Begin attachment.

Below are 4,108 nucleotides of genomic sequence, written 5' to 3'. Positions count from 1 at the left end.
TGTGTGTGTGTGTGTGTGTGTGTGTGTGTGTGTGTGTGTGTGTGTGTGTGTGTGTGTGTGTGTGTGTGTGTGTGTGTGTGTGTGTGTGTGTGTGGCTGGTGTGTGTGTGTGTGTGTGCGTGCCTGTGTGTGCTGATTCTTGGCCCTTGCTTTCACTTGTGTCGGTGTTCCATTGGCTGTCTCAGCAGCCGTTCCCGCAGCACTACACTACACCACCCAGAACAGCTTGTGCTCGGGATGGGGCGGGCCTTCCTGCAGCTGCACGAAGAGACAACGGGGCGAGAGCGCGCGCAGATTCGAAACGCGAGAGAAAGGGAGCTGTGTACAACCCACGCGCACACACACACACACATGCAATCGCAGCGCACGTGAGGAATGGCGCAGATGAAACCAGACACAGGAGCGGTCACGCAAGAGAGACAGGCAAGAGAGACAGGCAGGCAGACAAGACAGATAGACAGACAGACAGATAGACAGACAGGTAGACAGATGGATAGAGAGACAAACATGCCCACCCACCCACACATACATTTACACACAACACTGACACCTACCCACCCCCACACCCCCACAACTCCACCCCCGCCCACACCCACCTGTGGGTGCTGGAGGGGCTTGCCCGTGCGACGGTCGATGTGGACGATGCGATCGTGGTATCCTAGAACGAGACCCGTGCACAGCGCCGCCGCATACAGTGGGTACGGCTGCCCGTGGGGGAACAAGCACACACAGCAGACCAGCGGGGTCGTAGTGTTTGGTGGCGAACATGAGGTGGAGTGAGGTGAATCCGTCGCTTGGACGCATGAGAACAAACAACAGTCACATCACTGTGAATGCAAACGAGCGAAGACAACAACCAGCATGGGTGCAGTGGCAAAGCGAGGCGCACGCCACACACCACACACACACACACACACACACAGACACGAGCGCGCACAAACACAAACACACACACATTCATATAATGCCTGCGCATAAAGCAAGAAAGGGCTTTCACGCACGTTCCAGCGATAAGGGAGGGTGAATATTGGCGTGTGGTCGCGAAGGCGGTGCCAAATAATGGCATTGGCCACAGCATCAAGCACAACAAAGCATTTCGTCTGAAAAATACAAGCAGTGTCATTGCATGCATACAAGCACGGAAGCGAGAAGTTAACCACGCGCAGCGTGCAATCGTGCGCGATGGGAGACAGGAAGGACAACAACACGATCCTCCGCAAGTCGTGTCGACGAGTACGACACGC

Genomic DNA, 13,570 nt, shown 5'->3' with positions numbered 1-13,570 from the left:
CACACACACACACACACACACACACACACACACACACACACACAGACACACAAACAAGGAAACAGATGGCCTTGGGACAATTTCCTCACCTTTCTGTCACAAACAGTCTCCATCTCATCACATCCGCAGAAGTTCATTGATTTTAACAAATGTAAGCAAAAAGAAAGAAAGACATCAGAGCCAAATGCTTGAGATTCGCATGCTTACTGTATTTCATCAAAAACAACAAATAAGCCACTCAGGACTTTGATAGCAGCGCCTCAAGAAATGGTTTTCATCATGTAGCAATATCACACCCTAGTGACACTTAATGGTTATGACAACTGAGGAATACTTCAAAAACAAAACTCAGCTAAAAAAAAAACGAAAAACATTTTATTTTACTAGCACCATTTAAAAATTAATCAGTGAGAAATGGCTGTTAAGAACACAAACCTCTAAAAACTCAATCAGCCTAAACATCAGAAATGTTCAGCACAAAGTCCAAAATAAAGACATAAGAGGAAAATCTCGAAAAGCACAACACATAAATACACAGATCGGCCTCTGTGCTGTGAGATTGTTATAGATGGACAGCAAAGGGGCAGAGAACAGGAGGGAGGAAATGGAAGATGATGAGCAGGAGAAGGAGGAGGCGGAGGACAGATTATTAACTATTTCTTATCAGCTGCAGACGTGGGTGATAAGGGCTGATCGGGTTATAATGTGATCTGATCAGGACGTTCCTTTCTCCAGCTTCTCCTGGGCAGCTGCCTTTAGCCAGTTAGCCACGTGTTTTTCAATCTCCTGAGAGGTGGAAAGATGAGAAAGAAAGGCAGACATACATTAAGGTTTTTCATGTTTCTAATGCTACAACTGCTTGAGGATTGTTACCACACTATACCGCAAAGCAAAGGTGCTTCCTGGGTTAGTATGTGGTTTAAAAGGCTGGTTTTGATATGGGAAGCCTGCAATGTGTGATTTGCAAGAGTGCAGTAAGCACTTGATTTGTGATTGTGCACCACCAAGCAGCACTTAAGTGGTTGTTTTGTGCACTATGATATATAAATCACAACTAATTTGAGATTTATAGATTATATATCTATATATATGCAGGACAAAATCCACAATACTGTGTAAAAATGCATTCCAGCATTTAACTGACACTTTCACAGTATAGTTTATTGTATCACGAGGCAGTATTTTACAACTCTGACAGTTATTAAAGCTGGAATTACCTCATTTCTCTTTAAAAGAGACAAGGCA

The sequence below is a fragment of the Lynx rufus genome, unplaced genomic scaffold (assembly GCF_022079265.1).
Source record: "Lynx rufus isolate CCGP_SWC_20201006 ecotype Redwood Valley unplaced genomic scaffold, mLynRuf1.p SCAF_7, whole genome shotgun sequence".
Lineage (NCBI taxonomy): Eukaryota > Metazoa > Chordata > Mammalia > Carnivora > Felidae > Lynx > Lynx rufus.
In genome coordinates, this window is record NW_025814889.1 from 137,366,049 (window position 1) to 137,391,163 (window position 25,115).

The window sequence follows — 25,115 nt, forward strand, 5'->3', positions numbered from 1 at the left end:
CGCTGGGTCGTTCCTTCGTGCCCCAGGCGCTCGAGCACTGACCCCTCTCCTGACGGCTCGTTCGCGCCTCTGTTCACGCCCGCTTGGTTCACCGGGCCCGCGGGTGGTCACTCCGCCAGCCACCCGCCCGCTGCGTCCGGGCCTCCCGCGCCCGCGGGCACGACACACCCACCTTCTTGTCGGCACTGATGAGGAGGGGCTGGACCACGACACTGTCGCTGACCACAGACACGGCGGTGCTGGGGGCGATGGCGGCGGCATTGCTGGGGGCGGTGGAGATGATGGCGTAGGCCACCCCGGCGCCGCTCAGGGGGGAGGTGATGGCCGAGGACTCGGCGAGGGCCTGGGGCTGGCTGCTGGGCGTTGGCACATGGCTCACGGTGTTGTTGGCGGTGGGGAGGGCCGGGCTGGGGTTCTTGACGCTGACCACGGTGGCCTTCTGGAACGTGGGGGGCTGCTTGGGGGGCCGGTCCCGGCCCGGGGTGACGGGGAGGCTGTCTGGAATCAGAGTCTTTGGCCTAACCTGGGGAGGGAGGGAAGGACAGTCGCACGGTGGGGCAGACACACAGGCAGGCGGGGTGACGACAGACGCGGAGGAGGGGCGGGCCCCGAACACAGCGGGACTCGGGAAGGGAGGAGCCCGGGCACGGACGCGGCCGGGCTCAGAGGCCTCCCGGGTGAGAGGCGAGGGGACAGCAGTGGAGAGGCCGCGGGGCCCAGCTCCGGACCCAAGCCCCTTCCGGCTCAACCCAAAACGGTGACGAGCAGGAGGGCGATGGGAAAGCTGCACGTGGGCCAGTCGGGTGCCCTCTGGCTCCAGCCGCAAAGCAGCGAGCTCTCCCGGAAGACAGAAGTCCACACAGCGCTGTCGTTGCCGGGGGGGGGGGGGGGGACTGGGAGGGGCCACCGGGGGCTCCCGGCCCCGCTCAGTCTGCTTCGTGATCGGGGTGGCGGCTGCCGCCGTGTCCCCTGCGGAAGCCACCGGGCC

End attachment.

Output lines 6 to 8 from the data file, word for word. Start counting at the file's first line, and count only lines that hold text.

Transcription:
Source record: "Lynx rufus isolate CCGP_SWC_20201006 ecotype Redwood Valley unplaced genomic scaffold, mLynRuf1.p SCAF_7, whole genome shotgun sequence".
Lineage (NCBI taxonomy): Eukaryota > Metazoa > Chordata > Mammalia > Carnivora > Felidae > Lynx > Lynx rufus.
In genome coordinates, this window is record NW_025814889.1 from 137,366,049 (window position 1) to 137,391,163 (window position 25,115).